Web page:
Thursday, November 05, 2020

A Diverse Cozy Mystery? Yes, Please!


(Image from Barnes & Noble)

After earning her MBA, Bronwyn "Win" Crewse decides to put her skills to good use by taking over the operation of her family's ice cream parlor in quaint Chagrin Falls, Ohio.  She's got big ideas for how to bring the business into the 21st Century while still keeping the menu focused on her grandmother's beloved recipes.  Unfortunately, Win's renovations cause a delay in her plans to reopen the shop during the peak of summer tourist season.  Opening while snows piles up on the ground doesn't exactly lure customers in for a frozen treat.  What can Win do to entice people to venture through her door?

A light bulb moment sends Win on a late-night traipse down an isolated, snow-covered path.  What she finds freezes the very blood in her veins.  Although she doesn't recognize the man lying dead at her feet, he's soon identified as a drifter who once caused financial ruin for the Crewse Family.  When it's discovered that he was poisoned with a difficult-to-find drug, Win's physician father becomes the prime suspect.  With a fledgling business and her family's reputation at stake, Win's not leaving the murder investigation to a biased police force.  As she does her own sleuthing, she makes some shocking discoveries that will put her vulnerable neck on the line.  Can she crack the case and save her family's beloved ice cream shop before it's too late?

The first in a new culinary cozy mystery series, A Deadly Inside Scoop by Abby Collette brings some fresh ingredients to the genre.  It's written by an author of color and features a professional Black family, which is something I haven't encountered before in a cozy.  While I've read cozies set in candy stores, cafés, bakeries, breweries, and all kinds of restaurants, I've never encountered one set in an ice cream parlor.  These elements bring some originality to a book that otherwise ticks off all the usual cozy boxes:  an unlikely death in a small town, quirky characters, an amateur detective, and a mostly predictable storyline.  While the plot's a little slow, I still enjoyed A Deadly Inside Scoop overall.  I appreciated its original elements, its emphasis on family loyalty, and the fact that it's a clean, entertaining enough read.  I can't say this series debut knocked my socks off, but it engaged me enough that I'm keeping an eye out for the next installment.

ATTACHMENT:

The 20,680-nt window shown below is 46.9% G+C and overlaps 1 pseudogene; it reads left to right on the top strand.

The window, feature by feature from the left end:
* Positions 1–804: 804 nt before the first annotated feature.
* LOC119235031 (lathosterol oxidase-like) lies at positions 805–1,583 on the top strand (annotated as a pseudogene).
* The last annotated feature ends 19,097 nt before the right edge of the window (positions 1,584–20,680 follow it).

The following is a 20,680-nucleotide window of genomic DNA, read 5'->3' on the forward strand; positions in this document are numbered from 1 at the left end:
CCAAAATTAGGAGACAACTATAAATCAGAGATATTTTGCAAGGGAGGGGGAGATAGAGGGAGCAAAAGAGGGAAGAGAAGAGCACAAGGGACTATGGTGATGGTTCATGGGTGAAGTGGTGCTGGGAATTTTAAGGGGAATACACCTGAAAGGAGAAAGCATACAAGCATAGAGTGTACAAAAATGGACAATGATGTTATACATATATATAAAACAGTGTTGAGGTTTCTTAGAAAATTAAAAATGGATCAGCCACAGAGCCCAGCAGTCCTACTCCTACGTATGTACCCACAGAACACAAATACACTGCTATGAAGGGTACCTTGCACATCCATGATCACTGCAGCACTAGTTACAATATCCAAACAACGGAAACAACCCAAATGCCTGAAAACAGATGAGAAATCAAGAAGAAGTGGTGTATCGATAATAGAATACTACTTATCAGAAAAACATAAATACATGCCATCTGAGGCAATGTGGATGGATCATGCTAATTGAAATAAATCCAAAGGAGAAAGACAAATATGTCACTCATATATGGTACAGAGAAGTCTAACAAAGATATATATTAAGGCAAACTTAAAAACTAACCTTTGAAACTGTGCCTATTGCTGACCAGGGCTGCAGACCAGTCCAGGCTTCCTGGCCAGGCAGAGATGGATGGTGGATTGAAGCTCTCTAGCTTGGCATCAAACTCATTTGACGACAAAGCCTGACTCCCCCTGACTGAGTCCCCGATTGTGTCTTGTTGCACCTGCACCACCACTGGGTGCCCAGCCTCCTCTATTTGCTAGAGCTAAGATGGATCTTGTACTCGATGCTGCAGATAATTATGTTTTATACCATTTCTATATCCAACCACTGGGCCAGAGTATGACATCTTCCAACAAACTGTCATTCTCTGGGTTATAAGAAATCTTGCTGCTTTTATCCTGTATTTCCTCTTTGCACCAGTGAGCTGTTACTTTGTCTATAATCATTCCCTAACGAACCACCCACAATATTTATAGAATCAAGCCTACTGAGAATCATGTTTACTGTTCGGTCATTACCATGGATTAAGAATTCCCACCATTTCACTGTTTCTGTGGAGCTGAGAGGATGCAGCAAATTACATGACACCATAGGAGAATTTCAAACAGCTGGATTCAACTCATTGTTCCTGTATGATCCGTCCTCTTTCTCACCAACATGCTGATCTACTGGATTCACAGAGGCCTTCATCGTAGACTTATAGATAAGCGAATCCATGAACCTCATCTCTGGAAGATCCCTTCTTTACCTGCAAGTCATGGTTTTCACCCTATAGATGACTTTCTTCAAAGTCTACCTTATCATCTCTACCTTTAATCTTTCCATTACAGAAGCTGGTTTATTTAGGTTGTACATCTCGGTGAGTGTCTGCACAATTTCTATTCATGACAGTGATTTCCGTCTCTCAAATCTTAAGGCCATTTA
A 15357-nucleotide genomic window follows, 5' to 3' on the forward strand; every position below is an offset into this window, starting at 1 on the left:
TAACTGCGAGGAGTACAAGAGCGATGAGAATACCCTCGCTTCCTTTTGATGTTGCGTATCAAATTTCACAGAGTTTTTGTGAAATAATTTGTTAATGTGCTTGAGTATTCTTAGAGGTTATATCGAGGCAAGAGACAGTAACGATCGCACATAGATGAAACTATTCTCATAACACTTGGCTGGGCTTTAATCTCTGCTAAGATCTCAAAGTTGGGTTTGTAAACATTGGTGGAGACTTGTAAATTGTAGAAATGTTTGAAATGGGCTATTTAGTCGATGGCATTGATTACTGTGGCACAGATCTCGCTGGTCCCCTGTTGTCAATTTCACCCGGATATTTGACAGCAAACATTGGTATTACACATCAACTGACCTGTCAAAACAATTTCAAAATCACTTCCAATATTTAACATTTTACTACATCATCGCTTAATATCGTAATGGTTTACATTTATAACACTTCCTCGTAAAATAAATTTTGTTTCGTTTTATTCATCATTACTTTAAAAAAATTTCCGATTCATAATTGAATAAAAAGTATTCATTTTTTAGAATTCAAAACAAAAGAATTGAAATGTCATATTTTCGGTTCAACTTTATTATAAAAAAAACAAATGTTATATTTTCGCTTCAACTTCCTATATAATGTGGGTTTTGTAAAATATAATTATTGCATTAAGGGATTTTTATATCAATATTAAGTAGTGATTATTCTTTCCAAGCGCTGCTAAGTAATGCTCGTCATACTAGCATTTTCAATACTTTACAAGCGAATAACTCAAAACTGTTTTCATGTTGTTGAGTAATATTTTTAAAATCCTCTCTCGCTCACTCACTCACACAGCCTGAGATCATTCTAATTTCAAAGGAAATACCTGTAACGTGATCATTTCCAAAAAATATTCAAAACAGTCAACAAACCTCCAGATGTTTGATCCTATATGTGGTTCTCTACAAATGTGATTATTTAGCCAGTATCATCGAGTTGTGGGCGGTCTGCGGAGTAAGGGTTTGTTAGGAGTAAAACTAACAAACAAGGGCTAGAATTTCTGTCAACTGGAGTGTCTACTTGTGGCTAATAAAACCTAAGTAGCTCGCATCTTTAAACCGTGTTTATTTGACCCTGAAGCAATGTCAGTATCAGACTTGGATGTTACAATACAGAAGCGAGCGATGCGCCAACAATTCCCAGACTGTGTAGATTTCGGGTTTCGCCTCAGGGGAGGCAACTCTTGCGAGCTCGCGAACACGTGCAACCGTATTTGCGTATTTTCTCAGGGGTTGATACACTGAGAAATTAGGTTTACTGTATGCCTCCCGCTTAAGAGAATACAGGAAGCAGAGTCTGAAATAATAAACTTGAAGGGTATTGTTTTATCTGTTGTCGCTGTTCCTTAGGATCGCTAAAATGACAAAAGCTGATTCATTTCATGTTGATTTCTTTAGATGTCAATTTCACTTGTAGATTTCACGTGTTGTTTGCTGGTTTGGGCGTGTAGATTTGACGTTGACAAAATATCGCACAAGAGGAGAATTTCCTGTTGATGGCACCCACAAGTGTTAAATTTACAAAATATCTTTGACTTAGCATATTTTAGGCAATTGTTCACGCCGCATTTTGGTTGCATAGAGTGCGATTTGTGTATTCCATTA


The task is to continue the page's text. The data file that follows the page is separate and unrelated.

(Readalikes:  Reminds me of other culinary mystery series, including those written by Vivien Chien, Eve Calder, Kylie Logan, and Ellie Alexander)

Grade:


If this were a movie, it would be rated:


for violence and scenes of peril

To the FTC, with love:  Another library fine find

18 comments:

  1. I have never read a cozy mystery and, to be honest, am not totally sure what the definition is. It's funny to think they are set in eating establishments.

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    1. "Cozy" usually means a light, PG-rated mystery where the violence happens off-screen. It has little language (maybe a hell or damn here and there) and no sex. They usually have quaint settings, quirky characters, and amateur detectives. Usually, the main character owns their own business and there are a variety—bookstores, hobby shops, restaurants, etc. The mysteries are usually pretty predictable and the amateur detective's actions are far-fetched. STILL, I appreciate that cozies are clean, easy reads that don't give me nightmares!

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  2. I've always struggled when trying to read a cozy because they seem to pull so many punches in favor of remaining cozy. But I stumbled into the Grantchester PBS series a while back and I'm now in the third season and really enjoying it. Imagine my surprise to learn that the books upon which the series is based are classified as "cozy." Maybe I need to give cozys another chance.